Nazi Germany's horrific attempt to produce a master race seems a world apart from genetic research today. However, the Human Genome Project – an international venture to discover all 30,000-40,000 human genes – shares a common ancestry with the sinister use of eugenics. Completion of the project could bring enormous medical benefits, but it will also pose ethical dilemmas, both for individuals and for the insurance industry.

The study of genetics began in 1900 when several plant breeders discovered the work of the Austrian monk Gregor Mendel. In 1866 he had proposed laws of heredity based on cross-breeding experiments with pea plants. Scientists noticed that the patterns of inheritance described by Mendel mirrored the actions of chromosomes in dividing cells. They suggested that the chromosomes carried genes that determined inherited characteristics.

Researchers later found that each gene comprises strands of deoxyribonucleic acid (DNA), formed like a double helix, affecting heredity and enabling genetic information to be copied from cell to cell.


The first step

As every cell contains the entire genetic blueprint of the particular plant or animal, scientists realised that it was possible to produce identical organisms asexually from adult cells. In 1993, researchers at George Washington University caused outrage by cloning human embryos and nurturing them for several days in a Petri dish.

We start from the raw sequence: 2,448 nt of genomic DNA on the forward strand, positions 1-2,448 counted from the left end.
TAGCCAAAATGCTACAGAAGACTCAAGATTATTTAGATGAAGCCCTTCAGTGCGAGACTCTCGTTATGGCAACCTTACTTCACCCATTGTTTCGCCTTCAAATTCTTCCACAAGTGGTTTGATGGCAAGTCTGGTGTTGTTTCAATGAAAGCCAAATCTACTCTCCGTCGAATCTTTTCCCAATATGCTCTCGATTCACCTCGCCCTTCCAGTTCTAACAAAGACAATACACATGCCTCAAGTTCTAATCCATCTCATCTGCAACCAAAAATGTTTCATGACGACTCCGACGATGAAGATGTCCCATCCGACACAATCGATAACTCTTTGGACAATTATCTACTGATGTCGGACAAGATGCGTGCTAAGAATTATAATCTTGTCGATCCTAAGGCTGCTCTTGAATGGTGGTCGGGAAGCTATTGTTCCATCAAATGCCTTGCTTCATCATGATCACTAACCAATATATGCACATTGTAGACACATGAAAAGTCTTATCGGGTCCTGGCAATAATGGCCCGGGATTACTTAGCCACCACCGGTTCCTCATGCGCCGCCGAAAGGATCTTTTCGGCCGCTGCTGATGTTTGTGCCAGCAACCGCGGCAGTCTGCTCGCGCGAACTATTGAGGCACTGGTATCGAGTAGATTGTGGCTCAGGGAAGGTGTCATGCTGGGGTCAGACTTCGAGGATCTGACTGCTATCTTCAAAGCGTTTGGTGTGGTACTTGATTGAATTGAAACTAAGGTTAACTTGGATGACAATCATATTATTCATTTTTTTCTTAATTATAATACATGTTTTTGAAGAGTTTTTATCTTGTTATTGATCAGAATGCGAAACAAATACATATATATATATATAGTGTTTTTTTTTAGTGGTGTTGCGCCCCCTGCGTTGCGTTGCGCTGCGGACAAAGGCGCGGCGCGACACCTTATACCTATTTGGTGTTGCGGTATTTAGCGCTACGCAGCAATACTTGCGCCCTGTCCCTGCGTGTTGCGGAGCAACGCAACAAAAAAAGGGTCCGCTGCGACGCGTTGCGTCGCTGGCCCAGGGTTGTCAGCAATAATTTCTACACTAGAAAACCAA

In 1997, Scotland's Roslin Institute cloned Dolly the sheep from the cell of an adult ewe.

Scientists have since cloned eight identical calves from cells taken from a single adult cow. Michael Crichton's 1990 novel Jurassic Park, where bio-engineered dinosaurs roam a palaeontological theme park, may be fiction, but technology is frighteningly close to making this scenario a reality.

The human genome is a person's complete collection of genetic material in the nucleus of every cell. By mapping this material, scientists will be able to associate specific human traits and inherited diseases with particular genes at precise locations on the chromosomes.

The Human Genome Project formally began in 1990, a public project with data shared by scientists around the world. However, the biotechnology industry soon recognised the enormous profits that the new genome business could bring. Various companies set out to identify and patent individual genes, investing $16bn (£11bn) in the first three months of 2000 alone.

To counter this, universities and government departments sped up the project and published their results to prevent patents being issued. They produced the working draft of the human genome in 2000 and expect to complete the entire project in 2003, two years ahead of plan.

The impact of genetic research is felt in many areas. The police now routinely use genetic fingerprinting in criminal investigations and have created a DNA database. Public concern over genetically modified foods is rarely out of the news. And DNA tests can accurately establish paternity and are increasingly being used in the US to prove adultery in divorce proceedings.